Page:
Getting An Early Start

Getting An Early Start

Getting An Early Start. I'm Greg Martin with today's Fruit Grower Report.

The weather lately has been beautiful here in Washington State. Some estimates are that we are already 3 weeks early on the tree fruit season but according to WSU Extension Professor Emeritus, Tim Smith that also means preparing for early fire blight and he talks about a model using flowers.

SMITH: The reason it is so important to model the flower infection is that's the basic starting point of fire blight. After you get the flower infections, the shoot infections and the collar blight occurs and you lose the trees, there's all sorts of things that happen but it all starts with the flower. We've always aimed at controlling flower infections to control the rest of the stuff that happens to you all season long.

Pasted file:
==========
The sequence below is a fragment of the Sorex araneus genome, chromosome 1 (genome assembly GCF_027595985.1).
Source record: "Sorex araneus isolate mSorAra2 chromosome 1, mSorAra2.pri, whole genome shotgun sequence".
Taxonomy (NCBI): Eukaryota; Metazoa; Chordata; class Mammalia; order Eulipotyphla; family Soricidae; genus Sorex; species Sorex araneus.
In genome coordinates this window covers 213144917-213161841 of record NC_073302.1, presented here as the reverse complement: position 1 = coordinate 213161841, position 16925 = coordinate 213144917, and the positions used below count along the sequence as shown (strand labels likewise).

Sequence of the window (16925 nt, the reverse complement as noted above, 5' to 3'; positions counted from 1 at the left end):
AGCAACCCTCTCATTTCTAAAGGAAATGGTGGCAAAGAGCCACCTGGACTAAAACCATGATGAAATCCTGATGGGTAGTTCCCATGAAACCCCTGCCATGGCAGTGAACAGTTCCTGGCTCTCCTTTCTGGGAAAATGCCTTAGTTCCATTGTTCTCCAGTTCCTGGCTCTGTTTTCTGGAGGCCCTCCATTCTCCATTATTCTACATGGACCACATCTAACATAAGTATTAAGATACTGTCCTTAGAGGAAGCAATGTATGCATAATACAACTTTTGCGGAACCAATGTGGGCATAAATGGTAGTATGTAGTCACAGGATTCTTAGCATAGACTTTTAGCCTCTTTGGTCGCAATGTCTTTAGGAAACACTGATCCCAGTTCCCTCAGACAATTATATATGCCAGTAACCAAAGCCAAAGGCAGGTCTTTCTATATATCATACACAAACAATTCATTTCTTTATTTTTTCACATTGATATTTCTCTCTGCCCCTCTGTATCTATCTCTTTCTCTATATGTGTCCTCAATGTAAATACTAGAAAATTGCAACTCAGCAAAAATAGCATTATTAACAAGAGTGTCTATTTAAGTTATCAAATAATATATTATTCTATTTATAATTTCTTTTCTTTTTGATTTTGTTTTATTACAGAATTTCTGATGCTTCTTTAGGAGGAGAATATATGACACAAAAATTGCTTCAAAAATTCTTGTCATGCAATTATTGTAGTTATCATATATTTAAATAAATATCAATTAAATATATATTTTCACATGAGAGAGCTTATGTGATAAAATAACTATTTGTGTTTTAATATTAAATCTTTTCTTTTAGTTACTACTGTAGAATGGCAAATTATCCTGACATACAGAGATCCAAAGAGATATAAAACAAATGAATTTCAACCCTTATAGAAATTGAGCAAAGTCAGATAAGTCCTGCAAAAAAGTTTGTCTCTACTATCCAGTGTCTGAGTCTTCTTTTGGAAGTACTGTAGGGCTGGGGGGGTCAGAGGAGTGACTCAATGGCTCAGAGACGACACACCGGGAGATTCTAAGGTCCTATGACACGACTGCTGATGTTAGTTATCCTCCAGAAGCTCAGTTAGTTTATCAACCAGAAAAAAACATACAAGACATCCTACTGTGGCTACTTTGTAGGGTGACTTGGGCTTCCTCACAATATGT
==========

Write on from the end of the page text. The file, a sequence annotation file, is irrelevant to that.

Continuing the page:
Smith says this model starts with the first flower and that it's important you start counting with the first flower.

SMITH: Not the one that's on the south side of the tree that's pressed up against the trunk. Wait until you get into the first true beginning of the flower in your orchard and start counting then. It continues as long as theres flowers or it resumes when the flowers resume in your orchard. Some of the worst infections we have had in this state have occurred on the secondary bloom.

He notes that producers rarely spray secondary bloom.

SMITH: But that's where most of our problems are. The secondary bloom is out later that the primary bloom and the odds are the weather is going to be warmer. So don't discount secondary bloom as the primary infection that starts things downhill for the rest of the year.

That's today's Fruit Grower Report. I'm Greg Martin on the Ag Information Network of the West.

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